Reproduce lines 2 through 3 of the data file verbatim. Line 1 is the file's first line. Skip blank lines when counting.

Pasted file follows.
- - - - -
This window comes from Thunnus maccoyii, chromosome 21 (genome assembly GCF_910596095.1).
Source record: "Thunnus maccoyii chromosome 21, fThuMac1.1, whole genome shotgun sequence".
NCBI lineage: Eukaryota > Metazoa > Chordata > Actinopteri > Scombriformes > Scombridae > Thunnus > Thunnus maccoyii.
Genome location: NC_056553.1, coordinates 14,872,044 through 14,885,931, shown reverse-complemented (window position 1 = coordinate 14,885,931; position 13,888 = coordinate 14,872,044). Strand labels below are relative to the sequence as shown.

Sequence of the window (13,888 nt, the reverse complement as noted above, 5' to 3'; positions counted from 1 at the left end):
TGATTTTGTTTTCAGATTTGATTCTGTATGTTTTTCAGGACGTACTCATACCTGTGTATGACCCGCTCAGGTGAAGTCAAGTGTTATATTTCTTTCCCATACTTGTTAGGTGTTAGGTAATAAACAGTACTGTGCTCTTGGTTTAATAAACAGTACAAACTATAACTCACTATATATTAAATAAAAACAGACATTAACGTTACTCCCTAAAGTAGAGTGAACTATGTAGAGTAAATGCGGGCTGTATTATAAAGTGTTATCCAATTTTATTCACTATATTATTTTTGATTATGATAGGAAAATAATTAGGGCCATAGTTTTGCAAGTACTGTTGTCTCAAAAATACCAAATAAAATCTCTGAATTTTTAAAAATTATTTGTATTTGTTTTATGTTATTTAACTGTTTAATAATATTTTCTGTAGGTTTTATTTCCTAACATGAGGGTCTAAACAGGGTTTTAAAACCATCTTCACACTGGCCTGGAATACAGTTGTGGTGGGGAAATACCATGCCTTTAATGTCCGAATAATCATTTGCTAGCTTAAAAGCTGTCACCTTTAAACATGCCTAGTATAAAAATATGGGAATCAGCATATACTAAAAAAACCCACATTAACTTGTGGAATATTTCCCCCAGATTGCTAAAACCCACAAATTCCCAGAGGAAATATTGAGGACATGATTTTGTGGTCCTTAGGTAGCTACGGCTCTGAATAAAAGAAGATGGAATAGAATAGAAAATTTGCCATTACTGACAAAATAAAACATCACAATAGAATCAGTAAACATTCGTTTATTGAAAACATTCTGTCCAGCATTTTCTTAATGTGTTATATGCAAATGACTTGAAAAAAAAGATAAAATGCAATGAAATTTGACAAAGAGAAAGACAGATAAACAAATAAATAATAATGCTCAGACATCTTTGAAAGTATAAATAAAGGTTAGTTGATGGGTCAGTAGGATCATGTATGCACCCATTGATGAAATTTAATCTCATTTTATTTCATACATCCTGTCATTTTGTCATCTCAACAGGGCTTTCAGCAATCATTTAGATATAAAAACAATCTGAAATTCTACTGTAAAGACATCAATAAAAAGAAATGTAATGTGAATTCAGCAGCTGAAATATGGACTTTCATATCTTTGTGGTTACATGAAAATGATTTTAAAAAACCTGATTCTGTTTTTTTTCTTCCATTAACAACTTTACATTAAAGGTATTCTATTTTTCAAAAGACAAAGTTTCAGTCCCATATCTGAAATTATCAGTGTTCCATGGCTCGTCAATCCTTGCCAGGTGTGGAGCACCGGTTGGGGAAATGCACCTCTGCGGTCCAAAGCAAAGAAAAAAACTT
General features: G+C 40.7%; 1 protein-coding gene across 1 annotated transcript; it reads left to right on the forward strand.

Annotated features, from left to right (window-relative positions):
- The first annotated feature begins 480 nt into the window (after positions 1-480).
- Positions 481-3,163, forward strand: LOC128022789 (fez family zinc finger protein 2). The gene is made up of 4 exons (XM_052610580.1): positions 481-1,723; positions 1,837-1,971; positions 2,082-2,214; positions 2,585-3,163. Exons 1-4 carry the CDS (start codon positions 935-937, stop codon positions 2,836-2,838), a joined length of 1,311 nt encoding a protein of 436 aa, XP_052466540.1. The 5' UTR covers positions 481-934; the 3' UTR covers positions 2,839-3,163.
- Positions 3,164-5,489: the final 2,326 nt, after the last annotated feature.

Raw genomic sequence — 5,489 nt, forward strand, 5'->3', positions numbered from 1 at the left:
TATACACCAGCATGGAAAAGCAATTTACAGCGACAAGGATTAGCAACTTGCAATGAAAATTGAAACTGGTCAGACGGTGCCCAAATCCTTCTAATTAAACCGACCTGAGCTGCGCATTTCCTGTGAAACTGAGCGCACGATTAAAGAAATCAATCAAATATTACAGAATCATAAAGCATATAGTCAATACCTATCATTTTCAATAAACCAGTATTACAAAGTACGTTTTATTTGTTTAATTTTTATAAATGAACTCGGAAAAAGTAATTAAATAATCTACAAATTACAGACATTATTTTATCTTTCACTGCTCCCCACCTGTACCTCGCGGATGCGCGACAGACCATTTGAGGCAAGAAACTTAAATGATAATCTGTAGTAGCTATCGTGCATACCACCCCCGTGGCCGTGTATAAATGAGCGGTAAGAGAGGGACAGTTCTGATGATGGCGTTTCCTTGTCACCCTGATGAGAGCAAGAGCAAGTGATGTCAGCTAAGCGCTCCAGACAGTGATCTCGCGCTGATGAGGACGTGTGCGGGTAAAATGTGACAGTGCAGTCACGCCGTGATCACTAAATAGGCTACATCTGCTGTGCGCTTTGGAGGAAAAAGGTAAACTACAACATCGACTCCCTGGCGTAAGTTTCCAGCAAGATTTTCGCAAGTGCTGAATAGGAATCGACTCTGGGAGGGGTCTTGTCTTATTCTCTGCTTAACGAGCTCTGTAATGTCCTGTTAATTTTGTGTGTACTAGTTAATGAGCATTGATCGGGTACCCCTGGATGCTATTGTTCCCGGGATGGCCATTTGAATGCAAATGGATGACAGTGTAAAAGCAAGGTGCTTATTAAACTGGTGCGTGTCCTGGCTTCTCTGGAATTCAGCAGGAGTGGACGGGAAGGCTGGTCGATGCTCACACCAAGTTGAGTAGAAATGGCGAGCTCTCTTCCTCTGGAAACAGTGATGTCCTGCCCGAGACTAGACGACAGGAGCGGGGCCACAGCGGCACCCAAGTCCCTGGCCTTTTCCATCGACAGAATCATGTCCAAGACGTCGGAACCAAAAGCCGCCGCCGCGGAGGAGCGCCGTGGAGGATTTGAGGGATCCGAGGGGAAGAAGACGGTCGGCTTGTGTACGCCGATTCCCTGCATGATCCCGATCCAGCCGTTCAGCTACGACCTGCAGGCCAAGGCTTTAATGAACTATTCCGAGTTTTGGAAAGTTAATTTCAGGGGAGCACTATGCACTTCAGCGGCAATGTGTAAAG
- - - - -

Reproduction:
Source record: "Thunnus maccoyii chromosome 21, fThuMac1.1, whole genome shotgun sequence".
NCBI lineage: Eukaryota > Metazoa > Chordata > Actinopteri > Scombriformes > Scombridae > Thunnus > Thunnus maccoyii.